China’s hopes for striking a deeper military partnership with Russia looks to have been left in the doldrums. In the face of a militarized Quad, China was hoping to build its own military alliance to balance the tilted power struggle in the Indo-pacific region, but it seems that Putin does not trust Chinese ambitions.
Putin’s claims come at a time when China feels threatened in its own backyard with the rapid development and consolidation of a militarized Quad. Australia’s inclusion into the Malabar exercise has strengthened quad in the region and at the same time rattled Chinese policymakers. China is in an immediate need of a strong military alliance to counter the QUAD, but Russia’s refusal to forge a military alliance is devastating for Chinese ambitions.
Vladimir Putin has reiterated his claim that Russia is not looking forward to a military alliance with its “strategic partner” China. Putin’s reiteration of his claims from back in 2019 is another signal that all is not well with the strategic partnership and going forward it’d want to maintain the status quo and not upset the current world order.
Putin rejected any talk about the possibility of an alliance and said that they don’t need it. On being asked about the growing co-operation between the two states he stated, “Without any doubt, our cooperation with China is bolstering the defence capability of China’s army”.
Putin’s claims come at a time when the paper dragon is feeling threatened in its own backyard with the rapid development and consolidation of QUAD. China is in an immediate need of a strong military alliance to counter QUAD but Russia’s refusal to forge a military alliance is devastating for Chinese ambitions.
Analysts of the current relationship between Moscow and Beijing have described it as a marriage of convenience and have also stated that it is unlikely they would fight one another’s battles.
China faces imminent possible military confrontation on four fronts in Taiwan, The Himalayas, the South China Sea and the East China sea. Moreover, roadblocks at every possible BRI destination from Europe to Africa and Central Asia have cornered the paper dragon. A strong robust military alliance beyond the structural confines of a strategic partnership is needed to rebalance the growing parity in power in the region, but Russia’s NO has China in waddling the troubled waters on its own.
The latest snub has so far been in line with Russia’s recent approach in regards to Chinese ambitions.
Putin’s latest statements have made it more obvious that Russia does not look favourably to Chinese interference in Central Asia. Moreover, Russian’s existing conflicts with China far outweigh the transactional relationship that the two states share. Territorial conflicts, including the issue of Vladivostok and even a possible confrontation in Alaska, just deepen the problems in regards to any military alliance between the two states.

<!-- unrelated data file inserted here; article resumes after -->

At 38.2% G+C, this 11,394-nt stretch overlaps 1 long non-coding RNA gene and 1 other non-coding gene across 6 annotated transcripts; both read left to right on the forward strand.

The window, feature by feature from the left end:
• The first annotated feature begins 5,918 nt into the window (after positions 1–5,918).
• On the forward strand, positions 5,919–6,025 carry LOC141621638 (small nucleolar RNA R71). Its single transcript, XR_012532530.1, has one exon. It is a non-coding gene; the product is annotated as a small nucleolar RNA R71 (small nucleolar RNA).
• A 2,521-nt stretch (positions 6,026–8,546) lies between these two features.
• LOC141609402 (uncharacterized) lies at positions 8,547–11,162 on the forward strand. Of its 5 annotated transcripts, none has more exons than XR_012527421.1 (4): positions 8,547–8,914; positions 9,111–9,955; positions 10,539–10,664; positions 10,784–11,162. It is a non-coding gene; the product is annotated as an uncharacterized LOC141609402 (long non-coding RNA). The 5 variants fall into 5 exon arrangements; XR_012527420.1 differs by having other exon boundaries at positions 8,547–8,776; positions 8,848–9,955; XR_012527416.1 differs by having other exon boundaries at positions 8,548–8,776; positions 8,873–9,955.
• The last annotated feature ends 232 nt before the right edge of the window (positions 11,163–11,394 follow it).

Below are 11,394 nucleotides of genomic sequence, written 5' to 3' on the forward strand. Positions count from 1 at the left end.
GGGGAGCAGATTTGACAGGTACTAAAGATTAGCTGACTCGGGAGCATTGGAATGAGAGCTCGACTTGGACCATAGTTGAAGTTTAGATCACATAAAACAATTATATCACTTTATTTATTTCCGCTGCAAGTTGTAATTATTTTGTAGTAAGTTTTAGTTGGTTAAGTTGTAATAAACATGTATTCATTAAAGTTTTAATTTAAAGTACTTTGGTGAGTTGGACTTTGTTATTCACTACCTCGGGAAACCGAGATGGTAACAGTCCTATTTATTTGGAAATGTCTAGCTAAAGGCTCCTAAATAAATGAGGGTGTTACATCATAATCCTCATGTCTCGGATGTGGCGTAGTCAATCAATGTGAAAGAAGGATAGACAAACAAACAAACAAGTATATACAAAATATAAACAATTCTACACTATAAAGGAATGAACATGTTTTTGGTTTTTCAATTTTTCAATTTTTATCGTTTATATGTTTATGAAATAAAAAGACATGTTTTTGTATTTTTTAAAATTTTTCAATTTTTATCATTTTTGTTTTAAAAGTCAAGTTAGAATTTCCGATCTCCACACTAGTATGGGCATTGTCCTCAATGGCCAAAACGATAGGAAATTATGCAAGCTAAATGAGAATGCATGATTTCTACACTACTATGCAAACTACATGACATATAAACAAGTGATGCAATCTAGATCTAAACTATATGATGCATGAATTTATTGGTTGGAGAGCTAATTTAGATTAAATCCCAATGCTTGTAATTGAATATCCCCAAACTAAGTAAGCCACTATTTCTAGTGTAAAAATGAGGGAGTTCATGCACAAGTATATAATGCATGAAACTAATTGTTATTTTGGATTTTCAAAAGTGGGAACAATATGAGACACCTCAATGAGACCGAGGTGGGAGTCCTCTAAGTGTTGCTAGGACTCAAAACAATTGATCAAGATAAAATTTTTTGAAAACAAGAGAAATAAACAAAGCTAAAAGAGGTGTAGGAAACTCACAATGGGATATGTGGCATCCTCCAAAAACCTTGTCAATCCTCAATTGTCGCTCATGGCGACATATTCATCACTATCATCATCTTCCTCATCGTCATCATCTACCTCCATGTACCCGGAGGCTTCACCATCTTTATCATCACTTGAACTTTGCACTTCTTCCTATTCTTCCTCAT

Russia’s fragile economy amid sanctions from the West has certainly pushed it towards China. Though, Russia’s unwillingness to step up the relationship is a clear indication of its unfavourable view of the relationship in the long run.
Putin understands that a Russian alliance, although fruitful to achieve short term goals, would jeopardize Russian ambitions in the long run. A military alliance with china will be hugely outweighed by costs of another arms race with the United States that the Russian economy cannot sustain. In addition, freedom of manoeuvrability, economic and financial will be heavily restricted with more sanctions from the United States and its allies.
In 70 years of diplomatic relations, Russia and China share a long history of mutual suspicion that has incubated since the US-China rapprochement in the cold war after the Sino-Soviet split. China’s actions in the cold war swung the tide in the US’s favour and effectively ended the cold war much before the Soviet downfall in 1989.
At the time China took full advantage of the Russian downfall and used the situation to further its economic ambitions at Russia’s cost. In 2014, Russia signed various economic deals with China to keep its economy afloat. The deals incurred heavy losses to the Russian economy in general but were needed to sustain pressure from the west and the US sanctions.
Therefore, Russia’s current stand to not help its “strategic partner” is warranted. Putin wants to put Russia back to being a first-tier nation and has used the partnership to good use to accumulate economic advantages while at the same time has kept China at bay.
Russian military build-up in the far east at Chinese borders are a testament to Russia’s lack of trust of its partner and if the current political scenario pans out favourably for Russia then who’s to stop a “fifth” front of possible Chinese military confrontation in Russian far east.
Also read: What Stalin did to Mao is what Putin will do to Jinping – a lot of humiliation and none of the festivities
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